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(Credit: Paul Squire)

A lot of restaurants offer “family style” or “homemade” cooking. But what about real family recipes?

Out of the many North Fork restaurants, we’ve gathered up four excellent dishes you can sample that come straight from the home. Some were family traditions, others were secret recipes. All are available to eat.

Read more about the dishes and the histories behind them below.

(Credit: Paul Squire)
Spaghetti alla chitarra with duck sauce at Caci in Southold. (Credit: Paul Squire)

Spaghetti alla Chitarra with Duck Sauce

Where to get it: Caci in Southold.

How much: $24

The family story behind the dish: 

For executive chef Marco Pellegrini, the memories of his childhood in Umbria in Italy remain vivid. He remembers his mother grating out pasta on a special tool hours in advance to make the family’s signature dish: spaghetti with duck sauce. The pasta is given a special square shape thanks to the wooden tool used, named after a guitar because of the wires strung across it.

Since moving to America last year to helm Caci in Southold, Pellegrini says he makes the dish a bit lighter than his mother would make; he’s removed some of the fat, enhances the flavor of the duck meat, and uses more vegetables like celery, carrots and tomatoes.

But one thing has remained a constant at Caci: the dish must be authentic, down to the handmade pasta made from a semolina/flour mix and the Italian water he serves customers.

“If you want quality, it’s that,” he says. “The other [way] is only a copy.”

(Credit: Paul Squire)
Long Island clam chowder available at Cliff’s Rendezvous, Cliff’s Elbow Room and Cliff’s Elbow Room Too. (Credit: Paul Squire)

L.I. Clam Chowder

Where to get it: Cliff’s Rendezvous in Riverhead; Cliff’s Elbow Room in Jamesport; Cliff’s Elbow Room Too in Laurel.

How much: $4.50 for cup; $5.50 for bowl.

The family story behind the dish: 

For three generations, the Cliff Saunders clam chowder recipe has been passed down from its origins in Nassau — not Nassau County. Nassau in the Bahamas.

“It was probably a conch chowder back then,” said Cliff Saunders III, who runs a trio of restaurants in Riverhead, Jamesport and Laurel.

The recipe comes from Cliff Saunders I who later moved to the U.S.

At first, Saunders jokes, his grandfather didn’t want to share the recipe. But eventually Saunders’s mother earned the right to learn the secrets. That hardy and chunky Manhattan clam chowder (which he calls Long Island Clam Chowder) is now served fresh at his restaurants.

Don’t take his word that the dish is delicious, just look at its pedigree. In 2011, the family recipe took home top honors at the Greenport Maritime Festival’s chowder contest.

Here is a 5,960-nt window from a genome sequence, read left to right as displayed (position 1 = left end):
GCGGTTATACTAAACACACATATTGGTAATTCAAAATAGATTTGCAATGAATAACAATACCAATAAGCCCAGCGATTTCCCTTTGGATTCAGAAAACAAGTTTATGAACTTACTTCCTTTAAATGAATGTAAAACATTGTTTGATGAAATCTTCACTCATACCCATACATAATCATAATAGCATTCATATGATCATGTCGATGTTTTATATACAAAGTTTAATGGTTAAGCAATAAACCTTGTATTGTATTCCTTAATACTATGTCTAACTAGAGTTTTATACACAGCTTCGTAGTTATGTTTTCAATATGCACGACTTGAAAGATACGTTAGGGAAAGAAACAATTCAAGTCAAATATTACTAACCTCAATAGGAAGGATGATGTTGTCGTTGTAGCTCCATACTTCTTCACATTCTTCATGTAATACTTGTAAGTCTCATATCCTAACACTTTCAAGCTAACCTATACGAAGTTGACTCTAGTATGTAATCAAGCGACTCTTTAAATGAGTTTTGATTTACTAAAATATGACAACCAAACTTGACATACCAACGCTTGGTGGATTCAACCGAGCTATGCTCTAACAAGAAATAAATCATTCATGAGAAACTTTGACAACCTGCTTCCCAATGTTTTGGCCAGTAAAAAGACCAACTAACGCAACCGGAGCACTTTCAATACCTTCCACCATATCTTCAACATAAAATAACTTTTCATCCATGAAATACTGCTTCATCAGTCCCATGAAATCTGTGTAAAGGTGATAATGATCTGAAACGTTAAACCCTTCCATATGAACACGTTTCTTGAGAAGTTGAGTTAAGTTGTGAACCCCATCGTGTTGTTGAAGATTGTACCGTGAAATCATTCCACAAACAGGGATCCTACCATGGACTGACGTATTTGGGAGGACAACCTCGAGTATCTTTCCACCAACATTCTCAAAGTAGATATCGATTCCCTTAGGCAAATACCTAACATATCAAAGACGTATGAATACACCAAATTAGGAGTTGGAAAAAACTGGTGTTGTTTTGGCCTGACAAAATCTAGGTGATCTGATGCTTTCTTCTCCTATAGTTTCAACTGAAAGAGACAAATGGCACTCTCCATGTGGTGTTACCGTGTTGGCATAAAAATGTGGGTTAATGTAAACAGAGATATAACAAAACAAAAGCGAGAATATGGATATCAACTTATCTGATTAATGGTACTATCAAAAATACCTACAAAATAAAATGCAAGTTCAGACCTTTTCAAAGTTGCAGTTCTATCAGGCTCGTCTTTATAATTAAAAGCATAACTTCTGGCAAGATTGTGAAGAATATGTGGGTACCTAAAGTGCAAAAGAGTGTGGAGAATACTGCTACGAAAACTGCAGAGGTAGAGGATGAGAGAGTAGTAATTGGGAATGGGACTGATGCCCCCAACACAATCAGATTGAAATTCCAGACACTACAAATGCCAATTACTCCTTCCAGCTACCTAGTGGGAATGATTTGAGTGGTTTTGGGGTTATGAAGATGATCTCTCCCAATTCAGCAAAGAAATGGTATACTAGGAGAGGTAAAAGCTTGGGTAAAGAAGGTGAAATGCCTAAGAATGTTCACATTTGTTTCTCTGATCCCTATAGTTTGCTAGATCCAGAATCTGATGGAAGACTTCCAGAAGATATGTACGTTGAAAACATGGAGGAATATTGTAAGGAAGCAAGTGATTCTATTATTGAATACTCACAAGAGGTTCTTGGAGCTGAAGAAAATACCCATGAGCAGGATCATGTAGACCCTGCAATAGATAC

(Credit: Paul Squire)
Stuffed artichokes at Touch of Venice. (Credit: Paul Squire)

Stuffed Artichokes

Where to get it: Touch of Venice in Cutchogue

How much: $13

The family story behind the dish:

Artichokes are worshipped at Touch of Venice. Look in the dining room: a painting of an artichoke. Check the pot outside the restaurant: artichokes growing in the dirt.

But most importantly, awe at the plate. There you’ll find a heaping helping of Touch of Venice’s famous stuffed artichokes.

The artichokes were a holiday tradition in chef and owner Ettore Pennacchia’s family, a staple of Easter and Christmas. When Touch of Venice relocated to Cutchogue, the Pennacchia family decided to emphasize the festive offering.

It’s paid off; the artichokes are one of their most popular dishes.

In between the artichoke leaves, Pennacchia stuffs fresh herbs, breadcrumbs and pecorino roman cheese. But it’s not what’s in the artichoke that really matters, he said. It’s the artichoke you use.

The chefs at Touch of Venice get theirs from a special vendor to ensure the artichokes aren’t too tough or too flimsy.

“It needs to be just right,” Pennacchia said.

(Credit: Paul Squire)
Skordalia with red beets at Hellenic Snack Bar. (Credit: Paul Squire)

Skordalia with Red Beets

Where to get it: Hellenic Snack Bar in East Marion

How much: Half order: $7.95; Full order: $10.95

The family story behind the dish:

Greek cuisine — at least in restaurants — is all backwards, said George Giannaris, owner of the family-owned and operated Hellenic Snack Bar.

The gyros and souvlaki that are mainstays of Greek restaurants were actually saved for special occasions in the Giannaris household; they just took too long to make in a small kitchen.

It’s the “specials” on Hellenic’s menu that were the real mainstays he grew up with, and nothing is more emblematic of his family’s cuisine than skordalia.

“It was always there on the table,” Giannaris said, recalling his childhood.

Skordalia is a type of sauce, made in Mr. Giannaris’s family using garlic, olive oil and pureed bread mixed into a cream. It’s then served with warm, sweet — and local — red beets and pita bread.

The dairy-free sauce is also available with calamari or fried eggplant and zucchini.

The appetizer may not be as well known as Hellenic’s famous recipes for lemonade or gyros or tzatziki sauce, all of which Giannaris’s mother and father painstakingly crafted when they converted a burger bar into the Hellenic restaurant in the late 1970s.

But the dish is something else: a touch of the Giannaris family in an already family-run restaurant.

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